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Notice of Safety Advisory 2004-01

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Federal Railroad Administration (FRA), DOT.


Notice of safety advisory.


The FRA is issuing Safety Advisory 2004-01 to address recommended safety practices and review existing requirements for the protection of roadway workers from traffic on adjacent tracks and to heighten awareness to prevent the inadvertent fouling of track when on-track safety is not provided.

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Christopher F. Schulte, Specialist, Track Division, Office of Safety Assurance and Compliance, Federal Railroad Administration, U.S. Department of Start Printed Page 24221Transportation, 1120 Vermont Avenue, NW., Washington, DC 20590. Telephone: 202-493-6251; or Cynthia Walters, Office of Chief Counsel, FRA 1129 Vermont Avenue, NW., Washington, DC 20590. Telephone: 202-493-6064.

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The Roadway Worker Protection regulation (“regulation” “rule” or “roadway worker rule”) (Subpart C of 49 CFR part 214) has proven to be an effective tool for reducing roadway worker fatalities. Since the regulation became effective in 1997, roadway worker fatalities have declined significantly. However, in 2003, there were five roadway worker fatalities, compared with one fatality in 1999. This suggests that more needs to be done to protect roadway workers. FRA believes that increased awareness by railroads, contractors to railroads, and their employees of certain dangers and how to avoid or minimize them may save lives.

From 1997 to the present, 20 fatalities have been attributed to non-compliance with the regulation. Ten of the 20 fatalities occurred when workers entered fouling space and were struck by a train or on-track equipment. Four of the 10 fatalities involved workers fouling adjacent track in error, while the remaining six have been categorized as involved workers fouling any track in error or fouling a track when unnecessary to perform work duties. This Safety Advisory addresses the circumstances involved in these ten fatalities-inadvertent fouling of tracks or fouling of tracks when unnecessary to perform work.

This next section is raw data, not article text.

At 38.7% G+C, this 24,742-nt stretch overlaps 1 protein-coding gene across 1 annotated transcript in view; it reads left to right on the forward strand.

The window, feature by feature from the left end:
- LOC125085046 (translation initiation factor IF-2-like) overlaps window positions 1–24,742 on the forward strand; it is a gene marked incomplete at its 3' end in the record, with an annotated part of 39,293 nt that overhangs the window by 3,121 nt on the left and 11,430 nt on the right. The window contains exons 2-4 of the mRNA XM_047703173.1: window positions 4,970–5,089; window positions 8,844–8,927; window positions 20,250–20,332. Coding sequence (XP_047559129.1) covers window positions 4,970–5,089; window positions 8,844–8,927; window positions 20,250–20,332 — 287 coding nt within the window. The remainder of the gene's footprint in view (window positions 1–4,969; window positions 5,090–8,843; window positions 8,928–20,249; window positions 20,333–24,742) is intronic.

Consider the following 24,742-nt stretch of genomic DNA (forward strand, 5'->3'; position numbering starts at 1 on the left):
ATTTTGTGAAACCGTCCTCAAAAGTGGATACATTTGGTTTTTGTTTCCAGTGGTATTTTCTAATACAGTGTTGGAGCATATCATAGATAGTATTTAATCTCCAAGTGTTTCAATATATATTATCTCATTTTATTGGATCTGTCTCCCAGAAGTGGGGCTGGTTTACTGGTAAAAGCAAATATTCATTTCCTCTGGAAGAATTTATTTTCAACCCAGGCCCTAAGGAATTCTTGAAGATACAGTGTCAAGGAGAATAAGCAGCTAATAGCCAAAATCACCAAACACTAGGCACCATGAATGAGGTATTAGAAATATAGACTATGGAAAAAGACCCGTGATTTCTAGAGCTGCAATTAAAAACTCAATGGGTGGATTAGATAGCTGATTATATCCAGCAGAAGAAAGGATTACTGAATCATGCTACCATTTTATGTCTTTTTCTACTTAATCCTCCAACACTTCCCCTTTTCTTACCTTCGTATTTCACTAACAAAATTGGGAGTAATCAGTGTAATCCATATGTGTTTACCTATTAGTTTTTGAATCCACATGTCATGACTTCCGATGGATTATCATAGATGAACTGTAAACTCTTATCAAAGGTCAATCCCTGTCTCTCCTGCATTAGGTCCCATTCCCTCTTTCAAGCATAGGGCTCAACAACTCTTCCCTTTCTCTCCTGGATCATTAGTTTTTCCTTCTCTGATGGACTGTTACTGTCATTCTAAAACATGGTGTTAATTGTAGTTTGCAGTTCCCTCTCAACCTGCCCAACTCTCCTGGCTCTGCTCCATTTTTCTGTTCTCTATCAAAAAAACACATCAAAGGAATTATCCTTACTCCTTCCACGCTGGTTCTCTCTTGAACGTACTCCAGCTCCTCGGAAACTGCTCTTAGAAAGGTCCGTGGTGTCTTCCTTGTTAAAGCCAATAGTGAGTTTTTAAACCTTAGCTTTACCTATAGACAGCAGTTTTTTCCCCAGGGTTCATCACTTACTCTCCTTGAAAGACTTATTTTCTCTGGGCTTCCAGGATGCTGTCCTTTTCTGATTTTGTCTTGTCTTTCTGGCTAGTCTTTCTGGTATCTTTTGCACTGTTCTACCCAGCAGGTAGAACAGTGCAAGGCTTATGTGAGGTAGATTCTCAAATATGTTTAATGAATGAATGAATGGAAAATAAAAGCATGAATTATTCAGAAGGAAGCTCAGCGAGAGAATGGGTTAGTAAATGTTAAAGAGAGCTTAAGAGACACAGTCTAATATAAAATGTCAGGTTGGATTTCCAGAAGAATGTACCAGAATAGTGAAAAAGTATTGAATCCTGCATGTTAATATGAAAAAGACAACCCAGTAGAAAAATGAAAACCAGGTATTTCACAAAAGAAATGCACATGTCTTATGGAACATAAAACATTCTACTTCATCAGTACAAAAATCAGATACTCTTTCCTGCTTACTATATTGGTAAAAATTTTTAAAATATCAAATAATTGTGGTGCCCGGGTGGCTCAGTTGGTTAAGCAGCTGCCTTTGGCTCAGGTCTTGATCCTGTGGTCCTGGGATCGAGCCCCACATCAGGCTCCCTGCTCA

FRA and other members of the railroad industry have become increasingly concerned about these two categories of roadway worker fatalities. The regulation addresses the first category by requiring on-track safety protection through watchman/lookouts on adjacent track outside working limits for large-scale maintenance or construction (§ 214.335). Accordingly, working limits is an acceptable form of on-track safety for adjacent tracks. The second concern is also addressed in part by the regulation. It prohibits a roadway worker from fouling the track unless necessary for the performance of the worker's duty (§ 214.313(b)). The regulation also encourages heightened awareness among workers of their surroundings. See 61 FR 65966. In light of the number of recent roadway worker fatalities, FRA believes additional attention and emphasis needs to be placed on worker protection in both situations cited above.

Protection of Workers on Adjacent Tracks